Thousands of discs were released this year, but only 20 could make the final cut. With the most scientific of instruments (headphones, and sometimes CD players) we whittled down this year’s releases, and each Thursday for the three weeks we’ll deliver to you five of our faves. Let us know what we missed, and what you loved.
There’s only so many times you can listen to the umpteenth Eddie Vedder- or Chris Cornell-style crooner before vowing to shred your flannel. That, as it turns out, might be hasty: For every 3,000th 3 Doors Down, there’s at least one Dax Riggs, a manly man’s musician who’s got a throat as crusty and damaged as the BQE and miles of bad road behind him. (At one performance earlier this year in New York, Riggs, shirtless and sweating and wearing guy-liner, but not in the Ashlee-Simpson-is-my-lady way, limited his banter to the following: “Magic is real.” That night, it was true.) Composed of short, filthy little songs, his low-octave growl and piercing shrieks make for cathartic relief from the radio. Songs like “Demon Tied to a Chair in my Brain,” “Dog-Headed Whore” and the utterly brilliant “Didn’t Know Yet What I Would Know When I Was Bleedin’” — as fine a use for the future-perfect as any — evoke the presence of a real artist, someone who absolutely will not stop until he’s been exorcised completely. Fans of southern rock, take note. Please.
There are a lot of reasons to dislike Ryan Adams. He’s the voice-mail-leaving, journalist-harassing, actress-dating enfant terrible of the alt-country world, a musician whose profound self-seriousness is rivaled only by his market-flooding output (three albums in 2006). But a funny thing happened with Easy Tiger: Adams got on the quality-control (and off the heroin and cocaine speedballs), took his own advice (referenced in his album title) and returned to his Heartbreaker roots, arguably what he does best. In abandoning his forays into AM radio with Gold and rock with Rock N Roll — hollow exercises — Adams has returned to emotionally wrought alt-rock, evidenced by the cracks in his voice and his display of his vulnerable upper registers. On “The Sun Also Sets” Adams wavers between moan and growl, a sob caught in his throat as he outlines how easily relationships fall into disrepair. The sunny “Two Hearts” belies the impending disappointment of a budding relationship, and Adams can’t resist a nod at irony when he summons a guitar solo by speaking its name on the inscrutable arena-rocker “Halloween Head.” Hell, we even forgive him the Sheryl Crow duet on “Two.” We’re just glad to have him back.
Abbey Lincoln, Abbey Sings Abbey (VERVE)
The earthy jazz singer turned plenty of heads when she ditched her usual piano-bass-drums outfit and took up with Bob Dylan’s guitarist, Larry Campbell. But one person’s heresy is another’s revitalization, and the philosophical tunes that Lincoln’s known for not only fit right into the bluesy riffs and twangy peals, they resounded anew. Whether she’s singing about the way the world is falling down or questioning the wisdom of God’s judiciousness, she lets her 77-year-old rasp expose a song’s sentiment and sensuality. The way it slides between this melancholy program’s accordions and dobros is a joy.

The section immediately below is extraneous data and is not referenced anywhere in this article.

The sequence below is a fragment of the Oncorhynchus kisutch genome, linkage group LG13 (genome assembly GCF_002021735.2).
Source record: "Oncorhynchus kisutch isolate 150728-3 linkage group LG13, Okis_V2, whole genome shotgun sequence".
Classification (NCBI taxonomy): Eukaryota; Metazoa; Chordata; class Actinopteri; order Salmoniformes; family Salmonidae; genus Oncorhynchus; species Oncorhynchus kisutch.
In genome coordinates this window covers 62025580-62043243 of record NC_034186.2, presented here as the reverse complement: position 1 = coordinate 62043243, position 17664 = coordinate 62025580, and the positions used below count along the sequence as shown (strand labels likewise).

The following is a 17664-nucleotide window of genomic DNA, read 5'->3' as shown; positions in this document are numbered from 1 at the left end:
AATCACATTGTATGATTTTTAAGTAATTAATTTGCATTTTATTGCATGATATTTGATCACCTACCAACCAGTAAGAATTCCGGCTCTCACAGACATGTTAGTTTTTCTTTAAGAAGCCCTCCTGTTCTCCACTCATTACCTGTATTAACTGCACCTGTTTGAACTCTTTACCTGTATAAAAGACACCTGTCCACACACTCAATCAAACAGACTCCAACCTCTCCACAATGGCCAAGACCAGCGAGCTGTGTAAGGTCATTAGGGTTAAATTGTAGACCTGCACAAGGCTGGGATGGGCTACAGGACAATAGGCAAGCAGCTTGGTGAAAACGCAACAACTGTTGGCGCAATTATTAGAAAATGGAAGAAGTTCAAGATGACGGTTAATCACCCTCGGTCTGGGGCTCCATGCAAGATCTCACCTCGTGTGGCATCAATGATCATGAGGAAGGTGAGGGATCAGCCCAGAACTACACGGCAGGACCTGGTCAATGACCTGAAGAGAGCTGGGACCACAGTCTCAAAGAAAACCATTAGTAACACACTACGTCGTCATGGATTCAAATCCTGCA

When biography threatens to eclipse an artist’s work, the results are invariably poor. Between Jack White’s super-model marriage, Meg White’s incipient breakdown, major major-label expectations and the collective begging of indie U.S.A. desperate for something important, it’s little wonder that 2007 was the year that the White Stripes began to implode. That said, the candy-colored Detroit duo’s sixth studio album was a thoroughly engrossing affair, an ADD-suffering collection of songs that ran the gamut from the ridiculous (“Conquest”) to the sublime (“300 M.P.H. Torrential Outpour Blues”) to the classic (“You Don’t Know What Love Is (You Just Do As You’re Told)).” There’s no denying that the album’s overall vision feels muddy, but then, that doesn’t seem to be the point: Rather, Jack and Meg are trying their best to put a smile on your face, and at that, this entry into their catalog is entirely successful. Yes, the spoken-word bit in “Rag and Bone” becomes tiresome, and the bagpipes elsewhere are grating, but the exuberance with which the two approach their work is infectious, and the courageous way they build their material (and, in the case of Jack, their facial hair) is an inspiration. Anyone who claimed that Get Behind Me Satan would be remembered as their “weird” record ought to polish their crystal ball.
Volta isn’t Björk‘s most-forward thinking achievement, and that’s exactly why it’s such a breath of fresh air. The future, it would seem, has caught up with the reliably sci-fi Icelandic songstress, and so on Volta, she splashes in the streams of her memory. References dating back to her Sugarcubes day litter Volta‘s brass-and-beats framework, and, somewhat paradoxically, the result is Björk’s most cohesive album since her 1997 masterpiece, Homogenic. Volta reaches a gorgeous peak with “The Dull Flame of Desire,” a duet with Antony and the Johnsons‘ Antony Hegarty that smolders and finally ignites thanks to Brian Chippendale’s pummeling drums. Future, past, present? Who cares when you have music that’s this transcendent?